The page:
Small clusters of white flowers appear about halfway down the stem and can remain for several days. This procedure typically begins in late spring; however, some specimens may flower before or after this date. It is, nevertheless, unusual for the plant to bloom inside.
Does Pilea Spruceana Need Fertilizers?
Pilea Spruceana requires fertilization every fourth week. To feed this plant, you should use a houseplant fertilizer. A liquid fertilizer can also be used. Whatever fertilizer you use, make careful to dilute it first to avoid scorching the roots.
Because this plant is not actively developing in the autumn and winter, it does not require much fertilizer. This plant should only be fertilized after six waterings during those days. Overfeeding can cause nutrient and salt buildup, which can damage the plant, so plan your fertilizing carefully.
Is Pilea Spruceana An Indoor Plant?
If you want to keep your plant indoors, do not put it directly in front of a window or under the sun, otherwise it will face leaf burn. If you see the leaves change their original color to light green or yellowish, please move the plant away from the window.
Does Pilea Spruceana Need Light?
To promote healthy growth and healthy leaves, place it in an area with plenty of lighting.
The Pilea Silver Tree creeps along the ground of the forest canopy in its natural habitat. Because it is protected from direct sunshine there, it requires similar circumstances when cultivated indoors.
This plant requires mild sunlight exposure to thrive. Too much direct or strong sunshine might harm its foliage.
Because of its low light requirements, you can place this plant in a variety of locations throughout your home. It can also be grown in a low-light environment at your office. Do not position it immediately on a window sill where the burning heat of the sun will burn its leaves.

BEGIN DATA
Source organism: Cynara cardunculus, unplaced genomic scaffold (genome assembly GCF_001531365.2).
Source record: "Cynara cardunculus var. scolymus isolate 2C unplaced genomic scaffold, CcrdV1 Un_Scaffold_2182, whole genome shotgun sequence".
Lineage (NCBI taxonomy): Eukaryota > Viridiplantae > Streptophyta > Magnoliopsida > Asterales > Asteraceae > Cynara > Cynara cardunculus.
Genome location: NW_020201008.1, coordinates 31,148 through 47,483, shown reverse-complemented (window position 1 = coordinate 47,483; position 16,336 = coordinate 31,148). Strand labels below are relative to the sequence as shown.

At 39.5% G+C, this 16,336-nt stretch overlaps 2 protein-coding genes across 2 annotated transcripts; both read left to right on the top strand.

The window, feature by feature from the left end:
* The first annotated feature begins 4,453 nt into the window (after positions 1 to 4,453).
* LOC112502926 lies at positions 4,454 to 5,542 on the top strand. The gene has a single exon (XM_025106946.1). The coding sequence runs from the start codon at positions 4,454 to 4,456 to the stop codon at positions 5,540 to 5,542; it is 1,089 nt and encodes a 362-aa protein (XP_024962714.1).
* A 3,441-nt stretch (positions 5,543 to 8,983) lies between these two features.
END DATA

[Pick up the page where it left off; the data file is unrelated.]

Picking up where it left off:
How Often Do You Repot Pilea Spruceana?
Every two years in the spring, repot using Houseplant’ labeled compost and the next sized container with enough drainage.
Hydrate the plant for 24 hours before fiddling with the roots to avoid transplant shock. Add a thin layer of tiny grit to the pot’s base to increase drainage and reduce over-watering for those in a darker environment.
Why Is My Pilea Spruceana Dying?
After time, your pilea will eventually die if not provided proper care. This can happen during cooler seasons or after a storm. It will require more water than normal because of the lower temperatures and the lack of sunlight.
When plants are alive, they live off the energy they get from light (photons), warmth, and nutrients that plants absorb from water, soil, and air.
Also, in general, cats eating your Pilea spruceana won’t kill the plant.
Here are the most common causes of death in indoor plants:
- Not enough light
- Too much or too little water
- Frequent repotting—or, not enough pot and potting mix to support growth
- Not enough humidity/aeration/oxygen (maybe you don’t mist every day? Maybe it’s raining outside.)
- Insect damage
- Plant in a drafty area